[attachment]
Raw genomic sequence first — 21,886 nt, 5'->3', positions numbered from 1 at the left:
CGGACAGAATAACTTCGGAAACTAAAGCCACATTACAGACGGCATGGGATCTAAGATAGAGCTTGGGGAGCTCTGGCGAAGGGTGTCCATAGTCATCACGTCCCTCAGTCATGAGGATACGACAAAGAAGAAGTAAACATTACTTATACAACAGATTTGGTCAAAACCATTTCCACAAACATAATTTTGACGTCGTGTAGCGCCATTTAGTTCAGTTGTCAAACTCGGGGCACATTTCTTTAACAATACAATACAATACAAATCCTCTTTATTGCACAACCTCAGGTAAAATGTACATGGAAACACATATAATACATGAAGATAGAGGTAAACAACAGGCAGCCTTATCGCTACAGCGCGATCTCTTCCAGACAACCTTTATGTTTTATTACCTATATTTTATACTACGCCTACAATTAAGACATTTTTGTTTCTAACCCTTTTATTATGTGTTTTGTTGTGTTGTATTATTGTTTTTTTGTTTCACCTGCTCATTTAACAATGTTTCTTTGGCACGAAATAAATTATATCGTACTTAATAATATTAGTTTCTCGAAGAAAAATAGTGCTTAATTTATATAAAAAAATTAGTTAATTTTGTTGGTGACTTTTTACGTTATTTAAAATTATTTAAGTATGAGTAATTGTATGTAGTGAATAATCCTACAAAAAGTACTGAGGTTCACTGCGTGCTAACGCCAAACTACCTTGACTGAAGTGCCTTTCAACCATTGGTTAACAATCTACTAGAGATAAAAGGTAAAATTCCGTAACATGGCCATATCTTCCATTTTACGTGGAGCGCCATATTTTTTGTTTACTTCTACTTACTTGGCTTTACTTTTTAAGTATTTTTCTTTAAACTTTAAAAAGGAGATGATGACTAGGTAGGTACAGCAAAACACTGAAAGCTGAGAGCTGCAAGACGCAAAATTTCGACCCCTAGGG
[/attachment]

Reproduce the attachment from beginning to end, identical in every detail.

Raw genomic sequence first — 21,886 nt, 5'->3', positions numbered from 1 at the left:
CGGACAGAATAACTTCGGAAACTAAAGCCACATTACAGACGGCATGGGATCTAAGATAGAGCTTGGGGAGCTCTGGCGAAGGGTGTCCATAGTCATCACGTCCCTCAGTCATGAGGATACGACAAAGAAGAAGTAAACATTACTTATACAACAGATTTGGTCAAAACCATTTCCACAAACATAATTTTGACGTCGTGTAGCGCCATTTAGTTCAGTTGTCAAACTCGGGGCACATTTCTTTAACAATACAATACAATACAAATCCTCTTTATTGCACAACCTCAGGTAAAATGTACATGGAAACACATATAATACATGAAGATAGAGGTAAACAACAGGCAGCCTTATCGCTACAGCGCGATCTCTTCCAGACAACCTTTATGTTTTATTACCTATATTTTATACTACGCCTACAATTAAGACATTTTTGTTTCTAACCCTTTTATTATGTGTTTTGTTGTGTTGTATTATTGTTTTTTTGTTTCACCTGCTCATTTAACAATGTTTCTTTGGCACGAAATAAATTATATCGTACTTAATAATATTAGTTTCTCGAAGAAAAATAGTGCTTAATTTATATAAAAAAATTAGTTAATTTTGTTGGTGACTTTTTACGTTATTTAAAATTATTTAAGTATGAGTAATTGTATGTAGTGAATAATCCTACAAAAAGTACTGAGGTTCACTGCGTGCTAACGCCAAACTACCTTGACTGAAGTGCCTTTCAACCATTGGTTAACAATCTACTAGAGATAAAAGGTAAAATTCCGTAACATGGCCATATCTTCCATTTTACGTGGAGCGCCATATTTTTTGTTTACTTCTACTTACTTGGCTTTACTTTTTAAGTATTTTTCTTTAAACTTTAAAAAGGAGATGATGACTAGGTAGGTACAGCAAAACACTGAAAGCTGAGAGCTGCAAGACGCAAAATTTCGACCCCTAGGG